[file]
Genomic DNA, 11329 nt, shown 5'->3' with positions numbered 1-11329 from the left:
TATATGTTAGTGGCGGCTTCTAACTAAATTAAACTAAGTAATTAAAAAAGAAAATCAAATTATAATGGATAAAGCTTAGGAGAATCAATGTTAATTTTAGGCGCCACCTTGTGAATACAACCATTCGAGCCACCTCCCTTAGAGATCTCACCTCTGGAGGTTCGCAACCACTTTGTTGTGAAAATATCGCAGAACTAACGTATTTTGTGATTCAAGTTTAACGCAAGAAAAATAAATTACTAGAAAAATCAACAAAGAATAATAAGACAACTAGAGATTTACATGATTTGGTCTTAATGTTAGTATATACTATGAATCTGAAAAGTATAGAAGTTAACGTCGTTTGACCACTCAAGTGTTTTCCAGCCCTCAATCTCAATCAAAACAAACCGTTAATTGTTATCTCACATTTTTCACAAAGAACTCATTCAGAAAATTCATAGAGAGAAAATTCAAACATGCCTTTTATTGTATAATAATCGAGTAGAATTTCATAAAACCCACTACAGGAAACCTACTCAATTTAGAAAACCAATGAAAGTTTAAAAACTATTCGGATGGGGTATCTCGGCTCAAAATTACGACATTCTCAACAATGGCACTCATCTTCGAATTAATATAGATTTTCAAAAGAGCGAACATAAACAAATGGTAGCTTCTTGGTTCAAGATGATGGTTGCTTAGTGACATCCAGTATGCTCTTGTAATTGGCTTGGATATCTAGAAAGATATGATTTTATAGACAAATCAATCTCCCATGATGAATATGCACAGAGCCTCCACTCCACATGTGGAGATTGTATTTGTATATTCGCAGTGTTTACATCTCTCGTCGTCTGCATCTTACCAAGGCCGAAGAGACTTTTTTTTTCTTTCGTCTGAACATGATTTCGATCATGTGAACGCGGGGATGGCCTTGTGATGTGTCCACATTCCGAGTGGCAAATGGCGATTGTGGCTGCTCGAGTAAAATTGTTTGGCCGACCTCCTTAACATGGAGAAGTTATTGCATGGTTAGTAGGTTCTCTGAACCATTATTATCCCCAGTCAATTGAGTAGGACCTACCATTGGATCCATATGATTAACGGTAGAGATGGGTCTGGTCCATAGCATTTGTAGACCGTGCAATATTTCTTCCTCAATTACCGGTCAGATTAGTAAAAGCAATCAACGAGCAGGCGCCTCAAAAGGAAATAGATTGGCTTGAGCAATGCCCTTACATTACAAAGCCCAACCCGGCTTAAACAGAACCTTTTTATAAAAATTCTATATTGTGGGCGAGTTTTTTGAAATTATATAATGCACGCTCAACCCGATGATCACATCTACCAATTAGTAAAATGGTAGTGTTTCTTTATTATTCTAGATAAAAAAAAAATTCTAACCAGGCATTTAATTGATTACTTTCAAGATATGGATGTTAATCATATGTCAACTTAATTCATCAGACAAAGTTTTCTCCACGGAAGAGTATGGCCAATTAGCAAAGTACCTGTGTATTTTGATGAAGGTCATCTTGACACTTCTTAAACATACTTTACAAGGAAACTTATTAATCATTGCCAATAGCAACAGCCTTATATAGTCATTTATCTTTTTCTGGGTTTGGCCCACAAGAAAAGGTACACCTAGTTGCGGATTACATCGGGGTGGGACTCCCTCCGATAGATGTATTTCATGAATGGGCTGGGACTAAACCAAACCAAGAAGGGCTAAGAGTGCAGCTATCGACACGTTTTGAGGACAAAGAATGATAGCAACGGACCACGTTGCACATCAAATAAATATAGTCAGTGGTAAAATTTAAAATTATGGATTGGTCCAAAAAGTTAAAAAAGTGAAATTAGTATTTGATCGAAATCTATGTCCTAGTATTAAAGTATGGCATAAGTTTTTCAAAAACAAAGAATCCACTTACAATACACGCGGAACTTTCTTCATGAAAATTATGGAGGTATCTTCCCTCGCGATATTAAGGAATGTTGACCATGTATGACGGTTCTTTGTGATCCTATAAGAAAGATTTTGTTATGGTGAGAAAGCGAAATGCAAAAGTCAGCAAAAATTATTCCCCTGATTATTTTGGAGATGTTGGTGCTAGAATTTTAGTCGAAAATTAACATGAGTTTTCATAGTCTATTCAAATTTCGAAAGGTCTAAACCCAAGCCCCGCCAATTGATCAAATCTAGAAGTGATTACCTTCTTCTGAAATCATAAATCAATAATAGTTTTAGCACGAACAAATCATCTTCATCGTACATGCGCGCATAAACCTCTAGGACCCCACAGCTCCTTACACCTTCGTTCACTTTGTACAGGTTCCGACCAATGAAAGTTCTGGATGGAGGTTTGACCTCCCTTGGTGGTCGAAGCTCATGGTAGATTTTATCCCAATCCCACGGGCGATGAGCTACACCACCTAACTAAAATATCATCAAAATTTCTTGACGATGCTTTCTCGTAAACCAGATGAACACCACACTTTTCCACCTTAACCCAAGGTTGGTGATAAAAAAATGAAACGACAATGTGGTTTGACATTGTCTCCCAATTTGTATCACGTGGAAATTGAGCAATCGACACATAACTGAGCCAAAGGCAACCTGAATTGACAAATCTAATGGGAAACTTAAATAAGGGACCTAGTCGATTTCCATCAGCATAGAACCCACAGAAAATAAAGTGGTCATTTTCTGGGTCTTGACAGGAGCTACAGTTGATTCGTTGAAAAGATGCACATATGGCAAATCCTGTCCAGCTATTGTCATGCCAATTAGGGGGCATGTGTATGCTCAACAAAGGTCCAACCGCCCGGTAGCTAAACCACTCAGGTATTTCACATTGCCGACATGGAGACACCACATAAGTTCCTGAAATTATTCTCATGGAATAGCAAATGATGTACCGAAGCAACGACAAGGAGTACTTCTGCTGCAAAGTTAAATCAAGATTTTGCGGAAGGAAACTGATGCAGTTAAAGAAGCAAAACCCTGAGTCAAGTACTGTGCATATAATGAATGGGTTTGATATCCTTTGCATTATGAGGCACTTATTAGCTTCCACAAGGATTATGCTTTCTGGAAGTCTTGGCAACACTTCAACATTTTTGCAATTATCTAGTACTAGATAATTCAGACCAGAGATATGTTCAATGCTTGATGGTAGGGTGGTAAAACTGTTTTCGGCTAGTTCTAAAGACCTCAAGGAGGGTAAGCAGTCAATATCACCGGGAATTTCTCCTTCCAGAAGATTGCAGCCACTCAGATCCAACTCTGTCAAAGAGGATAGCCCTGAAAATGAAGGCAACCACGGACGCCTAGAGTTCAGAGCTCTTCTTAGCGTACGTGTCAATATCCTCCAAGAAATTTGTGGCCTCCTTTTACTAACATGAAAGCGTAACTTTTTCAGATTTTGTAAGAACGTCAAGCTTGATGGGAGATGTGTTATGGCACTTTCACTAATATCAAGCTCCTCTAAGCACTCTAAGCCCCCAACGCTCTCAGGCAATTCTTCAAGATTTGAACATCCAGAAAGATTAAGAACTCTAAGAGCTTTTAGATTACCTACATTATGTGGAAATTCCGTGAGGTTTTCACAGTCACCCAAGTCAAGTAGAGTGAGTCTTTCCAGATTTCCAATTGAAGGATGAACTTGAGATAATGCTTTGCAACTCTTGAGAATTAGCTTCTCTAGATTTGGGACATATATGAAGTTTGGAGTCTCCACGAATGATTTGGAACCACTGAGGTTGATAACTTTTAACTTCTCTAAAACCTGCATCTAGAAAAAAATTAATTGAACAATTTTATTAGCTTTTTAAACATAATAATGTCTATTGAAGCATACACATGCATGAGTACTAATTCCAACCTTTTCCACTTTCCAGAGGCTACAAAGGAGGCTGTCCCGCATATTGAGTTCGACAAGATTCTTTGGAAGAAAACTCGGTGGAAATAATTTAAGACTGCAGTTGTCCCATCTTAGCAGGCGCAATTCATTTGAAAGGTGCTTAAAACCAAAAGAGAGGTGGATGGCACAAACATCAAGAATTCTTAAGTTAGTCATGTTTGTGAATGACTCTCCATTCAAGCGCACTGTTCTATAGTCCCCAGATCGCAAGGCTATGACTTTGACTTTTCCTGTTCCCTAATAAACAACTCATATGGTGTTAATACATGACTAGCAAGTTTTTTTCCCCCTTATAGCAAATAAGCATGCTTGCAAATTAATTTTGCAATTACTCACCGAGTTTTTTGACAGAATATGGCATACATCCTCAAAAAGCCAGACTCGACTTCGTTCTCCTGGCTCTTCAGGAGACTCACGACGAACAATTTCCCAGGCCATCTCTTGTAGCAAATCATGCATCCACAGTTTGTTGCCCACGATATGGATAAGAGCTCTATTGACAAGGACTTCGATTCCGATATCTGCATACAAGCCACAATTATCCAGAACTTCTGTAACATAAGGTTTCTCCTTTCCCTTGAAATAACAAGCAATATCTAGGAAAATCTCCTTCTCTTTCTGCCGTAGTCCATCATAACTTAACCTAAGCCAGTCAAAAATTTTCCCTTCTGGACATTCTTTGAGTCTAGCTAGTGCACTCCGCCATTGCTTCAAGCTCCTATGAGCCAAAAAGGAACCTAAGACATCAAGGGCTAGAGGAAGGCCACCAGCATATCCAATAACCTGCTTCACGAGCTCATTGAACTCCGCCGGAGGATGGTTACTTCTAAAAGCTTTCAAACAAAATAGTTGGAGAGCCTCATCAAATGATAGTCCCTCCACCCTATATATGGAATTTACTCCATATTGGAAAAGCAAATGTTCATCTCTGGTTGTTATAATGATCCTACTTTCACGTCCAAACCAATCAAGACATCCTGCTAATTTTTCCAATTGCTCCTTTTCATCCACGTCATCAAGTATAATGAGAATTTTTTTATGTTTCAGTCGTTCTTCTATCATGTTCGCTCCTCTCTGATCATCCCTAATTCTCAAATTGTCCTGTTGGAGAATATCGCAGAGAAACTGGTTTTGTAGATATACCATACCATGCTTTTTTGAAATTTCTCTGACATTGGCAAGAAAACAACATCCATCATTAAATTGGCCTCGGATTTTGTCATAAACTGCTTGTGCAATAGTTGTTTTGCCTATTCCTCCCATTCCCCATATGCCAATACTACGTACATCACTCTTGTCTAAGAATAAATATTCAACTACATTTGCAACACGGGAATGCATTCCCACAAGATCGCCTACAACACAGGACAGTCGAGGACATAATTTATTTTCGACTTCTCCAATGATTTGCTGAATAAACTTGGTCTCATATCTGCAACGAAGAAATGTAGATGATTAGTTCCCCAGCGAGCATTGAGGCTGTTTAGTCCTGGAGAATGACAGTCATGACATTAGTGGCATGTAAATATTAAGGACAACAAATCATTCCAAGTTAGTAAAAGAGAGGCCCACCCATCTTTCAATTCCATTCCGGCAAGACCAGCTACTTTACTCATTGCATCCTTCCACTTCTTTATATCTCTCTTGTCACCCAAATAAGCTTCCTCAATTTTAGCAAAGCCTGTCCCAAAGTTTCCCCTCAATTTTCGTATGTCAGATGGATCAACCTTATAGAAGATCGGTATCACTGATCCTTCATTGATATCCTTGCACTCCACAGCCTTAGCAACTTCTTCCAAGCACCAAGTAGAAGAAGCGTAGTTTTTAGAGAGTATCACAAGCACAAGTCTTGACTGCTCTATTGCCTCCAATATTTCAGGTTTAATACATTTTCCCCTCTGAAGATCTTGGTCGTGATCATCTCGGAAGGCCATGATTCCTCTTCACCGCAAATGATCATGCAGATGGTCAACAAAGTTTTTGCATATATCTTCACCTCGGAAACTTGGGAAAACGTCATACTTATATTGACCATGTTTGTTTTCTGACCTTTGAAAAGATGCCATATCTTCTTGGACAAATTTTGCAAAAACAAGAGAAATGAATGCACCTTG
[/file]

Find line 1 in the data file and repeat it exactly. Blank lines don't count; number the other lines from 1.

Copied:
Genomic DNA, 11329 nt, shown 5'->3' with positions numbered 1-11329 from the left: